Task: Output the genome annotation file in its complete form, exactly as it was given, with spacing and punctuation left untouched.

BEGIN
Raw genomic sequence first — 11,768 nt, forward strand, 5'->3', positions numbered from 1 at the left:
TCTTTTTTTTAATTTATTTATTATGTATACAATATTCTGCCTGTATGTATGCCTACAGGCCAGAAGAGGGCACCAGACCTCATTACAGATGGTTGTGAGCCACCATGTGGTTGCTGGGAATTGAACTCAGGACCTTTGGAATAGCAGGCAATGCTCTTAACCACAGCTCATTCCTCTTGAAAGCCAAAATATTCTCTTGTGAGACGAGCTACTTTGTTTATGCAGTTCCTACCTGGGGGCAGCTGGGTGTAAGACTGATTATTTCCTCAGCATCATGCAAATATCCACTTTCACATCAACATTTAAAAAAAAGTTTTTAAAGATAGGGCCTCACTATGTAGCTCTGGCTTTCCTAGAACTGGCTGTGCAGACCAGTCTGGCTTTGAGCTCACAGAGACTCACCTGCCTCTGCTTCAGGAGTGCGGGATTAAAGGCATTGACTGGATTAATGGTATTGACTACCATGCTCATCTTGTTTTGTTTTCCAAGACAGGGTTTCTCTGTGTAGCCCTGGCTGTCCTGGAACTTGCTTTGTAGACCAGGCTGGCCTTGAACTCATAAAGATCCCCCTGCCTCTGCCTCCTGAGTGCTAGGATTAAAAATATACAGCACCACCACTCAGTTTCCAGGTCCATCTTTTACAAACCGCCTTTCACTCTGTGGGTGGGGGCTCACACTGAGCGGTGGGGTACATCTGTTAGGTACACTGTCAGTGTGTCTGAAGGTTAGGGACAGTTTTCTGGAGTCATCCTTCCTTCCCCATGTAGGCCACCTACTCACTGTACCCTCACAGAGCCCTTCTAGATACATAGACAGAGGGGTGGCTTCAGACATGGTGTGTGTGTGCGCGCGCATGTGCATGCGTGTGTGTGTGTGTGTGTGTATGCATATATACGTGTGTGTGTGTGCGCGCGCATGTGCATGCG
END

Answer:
Raw genomic sequence first — 11,768 nt, forward strand, 5'->3', positions numbered from 1 at the left:
TCTTTTTTTTAATTTATTTATTATGTATACAATATTCTGCCTGTATGTATGCCTACAGGCCAGAAGAGGGCACCAGACCTCATTACAGATGGTTGTGAGCCACCATGTGGTTGCTGGGAATTGAACTCAGGACCTTTGGAATAGCAGGCAATGCTCTTAACCACAGCTCATTCCTCTTGAAAGCCAAAATATTCTCTTGTGAGACGAGCTACTTTGTTTATGCAGTTCCTACCTGGGGGCAGCTGGGTGTAAGACTGATTATTTCCTCAGCATCATGCAAATATCCACTTTCACATCAACATTTAAAAAAAAGTTTTTAAAGATAGGGCCTCACTATGTAGCTCTGGCTTTCCTAGAACTGGCTGTGCAGACCAGTCTGGCTTTGAGCTCACAGAGACTCACCTGCCTCTGCTTCAGGAGTGCGGGATTAAAGGCATTGACTGGATTAATGGTATTGACTACCATGCTCATCTTGTTTTGTTTTCCAAGACAGGGTTTCTCTGTGTAGCCCTGGCTGTCCTGGAACTTGCTTTGTAGACCAGGCTGGCCTTGAACTCATAAAGATCCCCCTGCCTCTGCCTCCTGAGTGCTAGGATTAAAAATATACAGCACCACCACTCAGTTTCCAGGTCCATCTTTTACAAACCGCCTTTCACTCTGTGGGTGGGGGCTCACACTGAGCGGTGGGGTACATCTGTTAGGTACACTGTCAGTGTGTCTGAAGGTTAGGGACAGTTTTCTGGAGTCATCCTTCCTTCCCCATGTAGGCCACCTACTCACTGTACCCTCACAGAGCCCTTCTAGATACATAGACAGAGGGGTGGCTTCAGACATGGTGTGTGTGTGCGCGCGCATGTGCATGCGTGTGTGTGTGTGTGTGTGTATGCATATATACGTGTGTGTGTGTGCGCGCGCATGTGCATGCG